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Troops needed to shore up shaky South Sudan peace: US
by Staff Writers
Washington (AFP) May 14, 2014


US Marines deploy to Italy due to Libya threat: official
Washington (AFP) May 14, 2014 - The US military has moved a team of marines from Spain to southern Italy as a precautionary step in case the US embassy in Libya comes under threat, officials said Wednesday.

The contingent of nearly 200 marines is part of a newly-created "crisis response" force set up in the wake of a deadly attack on a US diplomatic outpost in the Libyan city of Benghazi in 2012.

The State Department has requested the move amid growing concerns over violence in Libya, but there was no imminent plan to evacuate the embassy in Tripoli, an administration official said.

"We're seeing a deterioration of the security situation there," the official, who spoke on condition of anonymity, told AFP.

The team, equipped with four tilt-rotor Osprey aircraft as well as two KC-130 refueling tankers, arrived at the US naval air station in Sigonella in Italy on Tuesday, Pentagon spokesman Colonel Steven Warren told reporters.

The deployment was ordered as a "prudent measure" due to "the general unrest in Northern Africa," Warren said.

He declined to say if the move was focused on a particular country.

The US troops were drawn from a force in Moron, Spain, the Marine Air-Ground Task Force Crisis Response unit. The force helped evacuate staff from the US embassy in South Sudan last year.

Libya's central government has struggled to assert its authority over the vast, mostly desert country, which is effectively ruled by a patchwork of local militias and awash with weapons.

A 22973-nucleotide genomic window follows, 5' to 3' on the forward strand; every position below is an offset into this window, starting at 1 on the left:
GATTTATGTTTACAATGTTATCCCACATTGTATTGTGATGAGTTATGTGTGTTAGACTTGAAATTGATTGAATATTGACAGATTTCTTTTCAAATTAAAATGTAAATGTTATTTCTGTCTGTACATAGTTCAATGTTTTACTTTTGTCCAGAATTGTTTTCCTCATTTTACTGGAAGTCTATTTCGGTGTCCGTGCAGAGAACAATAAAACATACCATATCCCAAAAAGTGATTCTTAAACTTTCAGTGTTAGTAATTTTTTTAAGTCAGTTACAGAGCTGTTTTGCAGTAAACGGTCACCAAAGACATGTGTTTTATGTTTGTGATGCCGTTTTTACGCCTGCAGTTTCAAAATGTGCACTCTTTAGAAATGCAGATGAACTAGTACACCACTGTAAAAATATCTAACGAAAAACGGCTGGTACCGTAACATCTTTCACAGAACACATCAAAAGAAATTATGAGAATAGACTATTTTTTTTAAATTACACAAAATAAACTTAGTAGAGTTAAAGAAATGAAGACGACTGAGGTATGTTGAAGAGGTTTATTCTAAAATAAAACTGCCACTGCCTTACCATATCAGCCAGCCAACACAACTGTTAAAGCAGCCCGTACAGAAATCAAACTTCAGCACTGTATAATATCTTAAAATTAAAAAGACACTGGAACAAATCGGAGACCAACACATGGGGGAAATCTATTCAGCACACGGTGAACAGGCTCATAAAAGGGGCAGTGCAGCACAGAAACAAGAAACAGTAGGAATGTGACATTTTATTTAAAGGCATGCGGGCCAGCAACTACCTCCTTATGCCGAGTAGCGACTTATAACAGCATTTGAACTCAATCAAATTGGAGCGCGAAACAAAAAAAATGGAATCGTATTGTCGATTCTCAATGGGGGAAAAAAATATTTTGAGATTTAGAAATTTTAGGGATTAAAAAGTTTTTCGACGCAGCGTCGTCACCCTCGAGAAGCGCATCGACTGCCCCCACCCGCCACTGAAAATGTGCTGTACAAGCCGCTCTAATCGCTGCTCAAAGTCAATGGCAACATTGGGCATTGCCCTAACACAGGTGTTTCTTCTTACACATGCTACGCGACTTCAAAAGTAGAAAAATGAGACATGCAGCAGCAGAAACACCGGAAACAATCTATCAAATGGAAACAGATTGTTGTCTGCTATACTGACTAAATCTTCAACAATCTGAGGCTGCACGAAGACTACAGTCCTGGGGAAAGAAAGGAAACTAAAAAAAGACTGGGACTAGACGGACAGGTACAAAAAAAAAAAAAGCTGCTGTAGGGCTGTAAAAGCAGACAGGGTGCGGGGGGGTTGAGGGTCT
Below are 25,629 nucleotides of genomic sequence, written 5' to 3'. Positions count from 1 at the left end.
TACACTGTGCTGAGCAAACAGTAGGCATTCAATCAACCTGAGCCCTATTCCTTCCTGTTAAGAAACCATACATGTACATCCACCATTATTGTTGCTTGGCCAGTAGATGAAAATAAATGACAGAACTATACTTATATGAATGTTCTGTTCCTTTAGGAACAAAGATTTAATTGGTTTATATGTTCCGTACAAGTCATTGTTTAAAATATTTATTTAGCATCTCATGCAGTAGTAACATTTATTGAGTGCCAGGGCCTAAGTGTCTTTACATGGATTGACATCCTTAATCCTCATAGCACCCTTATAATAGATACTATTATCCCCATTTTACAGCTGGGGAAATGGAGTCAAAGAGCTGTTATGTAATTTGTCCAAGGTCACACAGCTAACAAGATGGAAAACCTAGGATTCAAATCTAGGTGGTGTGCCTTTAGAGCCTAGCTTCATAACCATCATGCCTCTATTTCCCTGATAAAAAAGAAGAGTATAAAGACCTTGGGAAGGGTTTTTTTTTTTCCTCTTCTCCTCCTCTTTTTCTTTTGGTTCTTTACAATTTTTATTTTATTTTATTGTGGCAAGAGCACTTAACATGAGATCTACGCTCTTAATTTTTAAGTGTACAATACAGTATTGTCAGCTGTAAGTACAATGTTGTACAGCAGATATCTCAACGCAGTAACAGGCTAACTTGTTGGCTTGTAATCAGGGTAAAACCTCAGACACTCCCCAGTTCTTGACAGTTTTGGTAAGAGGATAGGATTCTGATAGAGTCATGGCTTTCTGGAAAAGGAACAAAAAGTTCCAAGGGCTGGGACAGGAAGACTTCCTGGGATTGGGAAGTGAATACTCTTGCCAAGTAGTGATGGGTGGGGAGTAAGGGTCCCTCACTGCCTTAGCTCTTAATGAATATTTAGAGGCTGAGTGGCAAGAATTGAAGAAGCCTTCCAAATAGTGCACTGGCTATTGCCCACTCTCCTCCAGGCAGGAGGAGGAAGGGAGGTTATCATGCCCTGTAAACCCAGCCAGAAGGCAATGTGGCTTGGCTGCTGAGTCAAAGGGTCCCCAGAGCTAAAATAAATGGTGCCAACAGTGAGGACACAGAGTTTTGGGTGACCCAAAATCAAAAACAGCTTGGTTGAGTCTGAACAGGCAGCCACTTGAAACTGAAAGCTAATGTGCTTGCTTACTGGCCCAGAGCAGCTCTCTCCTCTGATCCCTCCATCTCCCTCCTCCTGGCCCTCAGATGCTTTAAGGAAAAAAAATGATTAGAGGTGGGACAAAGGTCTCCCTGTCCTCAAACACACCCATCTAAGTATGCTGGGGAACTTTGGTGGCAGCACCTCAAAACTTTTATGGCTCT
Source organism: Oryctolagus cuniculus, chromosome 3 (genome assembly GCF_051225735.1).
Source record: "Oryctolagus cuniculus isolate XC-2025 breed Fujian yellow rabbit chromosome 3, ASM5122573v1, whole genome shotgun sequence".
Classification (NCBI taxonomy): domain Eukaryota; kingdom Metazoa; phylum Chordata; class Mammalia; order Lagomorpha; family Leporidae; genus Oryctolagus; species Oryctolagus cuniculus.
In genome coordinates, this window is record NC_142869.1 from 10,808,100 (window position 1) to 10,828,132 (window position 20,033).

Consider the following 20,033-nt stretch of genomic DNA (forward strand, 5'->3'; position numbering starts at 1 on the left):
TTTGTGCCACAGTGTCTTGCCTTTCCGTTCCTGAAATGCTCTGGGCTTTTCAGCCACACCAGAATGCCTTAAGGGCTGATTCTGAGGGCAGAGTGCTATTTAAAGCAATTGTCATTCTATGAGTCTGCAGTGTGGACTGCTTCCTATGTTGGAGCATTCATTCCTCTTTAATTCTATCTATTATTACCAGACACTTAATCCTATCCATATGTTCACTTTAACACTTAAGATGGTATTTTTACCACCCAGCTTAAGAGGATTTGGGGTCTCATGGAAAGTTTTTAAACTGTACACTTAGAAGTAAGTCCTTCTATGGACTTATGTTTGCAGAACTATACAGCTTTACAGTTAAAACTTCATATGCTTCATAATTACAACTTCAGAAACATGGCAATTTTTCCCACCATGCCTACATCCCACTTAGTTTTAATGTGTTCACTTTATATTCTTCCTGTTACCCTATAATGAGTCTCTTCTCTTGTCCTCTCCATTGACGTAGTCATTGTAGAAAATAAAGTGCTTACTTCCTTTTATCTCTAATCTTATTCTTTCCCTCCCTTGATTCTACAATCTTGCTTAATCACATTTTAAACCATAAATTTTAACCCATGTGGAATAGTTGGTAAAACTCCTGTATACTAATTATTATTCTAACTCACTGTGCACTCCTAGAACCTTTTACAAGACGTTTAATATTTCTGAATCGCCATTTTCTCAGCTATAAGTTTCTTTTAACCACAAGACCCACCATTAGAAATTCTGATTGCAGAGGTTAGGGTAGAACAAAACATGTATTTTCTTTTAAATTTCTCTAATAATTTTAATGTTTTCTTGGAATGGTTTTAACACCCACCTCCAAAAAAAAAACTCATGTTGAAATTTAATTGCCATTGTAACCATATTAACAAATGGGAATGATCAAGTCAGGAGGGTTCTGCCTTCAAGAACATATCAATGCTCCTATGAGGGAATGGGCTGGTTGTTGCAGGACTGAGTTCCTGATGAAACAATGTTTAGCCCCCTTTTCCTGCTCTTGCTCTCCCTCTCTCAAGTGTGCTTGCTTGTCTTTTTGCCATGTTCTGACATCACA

In March, the authorities acknowledged for the first time the existence of "terrorist groups" in Libya, particularly in Benghazi and in Derna, an eastern city with a history of Islamist militancy.

The United States called Wednesday for an immediate deployment of African troops to safeguard a fragile peace deal reached last week by warring sides in Sudan.

The ceasefire agreement, signed last week in Addis Ababa, was the fruit of weeks of mounting international pressure and shuttle diplomacy.

But fighting broke out again on Sunday, just hours after the accord was signed by President Salva Kiir and rebel chief Riek Machar.

It was the second time in the five-month conflict that a truce failed to stick.

Linda Thomas-Greenfield, Assistant Secretary for African Affairs, said troops can help ensure that peace holds this time.

"The signing of the peace agreement is only the first step," she said during an online press conference.

"We have to work closely with the leaders of the region to make sure that we get IGAD (Intergovernmental Authority on Development in Eastern Africa) troops on the ground, who will be put in the position so that they can monitor the agreement and ensure that anyone who is involved in breaking that agreement will be held responsible," she said.

Washington is seeking a UN resolution "that will allow these troops to deploy as quickly as possible," Thomas-Greenfield said.

"This is one of our highest agenda items right now in dealing with South Sudan," the US diplomat said.

"This is what the people of South Sudan deserve. They fought for 30 years for their independence."

Thomas-Greenfield warned of possible dire consequences should the shaky peace deal fall apart.

"There is a famine that is looming if this fighting does not stop. More than 900,000 people have been forced from their homes," she said.

"We have to work to ensure that the agreement take root and that we start moving forward to provide a peaceful solution for the people of South Sudan."

The war in the world's youngest nation has claimed thousands -- possibly tens of thousands -- of lives, with more than 1.2 million people forced to flee their homes.

The United States, a key backer of South Sudan's push for independence from Khartoum, has poured hundreds of millions of dollars in aid to the country since it split from Sudan in 2011. It lobbied intensely for the peace deal.

US Secretary of State John Kerry at the beginning of May was in Juba, where he actively lobbied for the peace deal, meeting with President Kiir and speaking by telephone with Machar.

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